GRAHAM: I always saw the layout as a starting point, often a point of departure.
Most art directors could draw very well, and knew what they wanted, but not always how to achieve it, a sketch with a black felt tip pen could show the idea without being prescriptive.
Art directors usually wanted some input from me if it helped to put across their idea.
In later years this happened less, as clients had more control; briefs and layouts became tighter and more finished, I would sometimes be given a finished illustration and asked to recreate it on film!
I usually worked with an art director in the studio, the composition had to work within a layout with just the right amount of space for copy and headlines.
Sometimes art directors would turn up for a few minutes, make a comment and leave again; still life photography is not much of a spectator sport.
Much of my work was a collaboration often involving model makers and background artists too, such as Gordon Aldred.
The best art directors were often the most demanding and wanted to break new ground in some way.
When shooting looser briefs, such as those for Silk Cut and Benson & Hedges, I had the luxury of spending one week or more on one picture, so I could try anything I wanted.
Unlike today, the picture would usually be a few sheets of 10 x 8 film hopefully with little or no retouching needed.
I rarely shot variations, the art director and I would make a decision and follow it through to the end.DAVE: You turned down a lot of work?
GRAHAM: Yes, hard to believe today.
If I felt I could not do a good job, or had been chosen for the wrong reasons I might turn it down, I often had more work than I could manage, as I was quite slow and rarely found it easy.
I preferred to do what I was good at, but on the other hand you never know what you are capable of until you try. DAVE: Which English photographers inspired you in the early days?
GRAHAM: As a teenager in the sixties I used to devour the Sunday colour supplements which had some great photography: both editorial and advertising.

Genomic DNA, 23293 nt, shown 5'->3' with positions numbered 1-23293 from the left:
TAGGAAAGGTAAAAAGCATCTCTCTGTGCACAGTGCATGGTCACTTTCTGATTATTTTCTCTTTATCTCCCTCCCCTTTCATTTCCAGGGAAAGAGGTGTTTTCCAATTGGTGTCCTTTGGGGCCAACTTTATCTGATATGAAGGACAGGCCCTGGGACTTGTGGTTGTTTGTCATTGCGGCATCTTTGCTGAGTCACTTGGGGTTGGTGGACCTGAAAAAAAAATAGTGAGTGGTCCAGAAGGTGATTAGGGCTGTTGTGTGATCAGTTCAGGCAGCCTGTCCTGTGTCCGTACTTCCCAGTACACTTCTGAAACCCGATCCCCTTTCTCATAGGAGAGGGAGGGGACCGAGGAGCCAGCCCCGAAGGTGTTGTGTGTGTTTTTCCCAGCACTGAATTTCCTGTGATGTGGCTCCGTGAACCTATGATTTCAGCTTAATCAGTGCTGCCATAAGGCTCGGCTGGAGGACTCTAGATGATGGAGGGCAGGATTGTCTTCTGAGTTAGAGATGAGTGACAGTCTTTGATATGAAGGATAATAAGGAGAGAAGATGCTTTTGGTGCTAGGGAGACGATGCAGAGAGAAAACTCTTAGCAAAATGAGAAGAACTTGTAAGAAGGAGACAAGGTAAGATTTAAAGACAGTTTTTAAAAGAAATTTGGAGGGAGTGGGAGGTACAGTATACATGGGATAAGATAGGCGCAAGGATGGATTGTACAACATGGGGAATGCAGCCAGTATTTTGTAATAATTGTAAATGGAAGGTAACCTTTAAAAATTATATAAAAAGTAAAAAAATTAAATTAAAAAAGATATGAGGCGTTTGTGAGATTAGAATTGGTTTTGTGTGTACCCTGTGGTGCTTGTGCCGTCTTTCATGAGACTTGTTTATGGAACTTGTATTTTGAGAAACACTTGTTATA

The ads never credited the photographers, but Adrian Flowers,
and Tony May come to mind, there must have been many others.
DAVE: What ad were you most pleased with?
GRAHAM: B&H ‘Goldfish’, ‘Ants’, ‘Magnet’, ‘Gold Pour’, the first Silk Cut, Absolut ‘Rome’, Levi’s ‘Horse’.
I also like a very early one for Holsten Pils, all done in camera, no retouching.
Also, I shot a blue envelope for Paul, I think it got me a lot of work.
He asked for a print of it, so I spent two weeks making a 2 meter wide cyanotype (a blueprint), the largest contact print I ever did.
I was pleased with many pictures for Absolut Vodka, again all done for real, in-camera.
DAVE: The Absolut Geneva ad would be drawn today, it would be perfect but wouldn’t feel as expensive as this. Great model.
GRAHAM: One of my brothers is a clockmaker, he made the bottle, one half an inch long. The jewell was put in on the computer.
DAVE: How was this shot?
GRAHAM: It was tricky. The gold was a model by Matthew Wurr, placed on glass and shot from below to avoid any reflections in the glass.
DAVE: I think Paul Arden is the best Art Director Britain has produced, what was he like to work with?
GRAHAM: A man of iron whim! These are not my words but they are very apt.
He got the best out of people if they could get on with him.
He also gave me many opportunities to prove myself.
He held very strong views, but they could change at any time.
DAVE: You did the first Silk Cut ads for Paul, shooting a bit of silk looks easy, I bet it wasn’t?
GRAHAM: Paul had several photographers working on this for weeks.
I had to learn to shoot silk, how to dye it, cut it, light it, get the colour right.
It was easier after the first one.
To get the intense colour, Paul had the posters inked and printed twice, there was so much ink on them that they would not stick to the hoardings and started to peel at the joins.
DAVE: How did you get that odd texture on the shower ad?
GRAHAM: This was shot on a little known film, Polaroid 35mm instant transparency film. It was very grainy and had fine lines across it like a TV screen.
It also rendered the purple very well.
We wanted a degraded image as if it was from a movie.
There is a myth that 48 sheet posters have to be shot on large format. They do not.
A well known photographer who shot on 35mm told me once that if the agency wanted a picture shot on large format, he would just copy it on to 5 x 4.DAVE: You turned a lot of assistants into very good photographers, The School of Graham Ford.
GRAHAM: David Thorpe worked for Bert Stern and Arnold Newman in the US, I worked for David, Jerry Oke and Eugenio Franchi worked for me, John Parker, Kevin Summers, worked for Jerry. Many others carry on a certain tradition and approach adding and adapting to it all the time.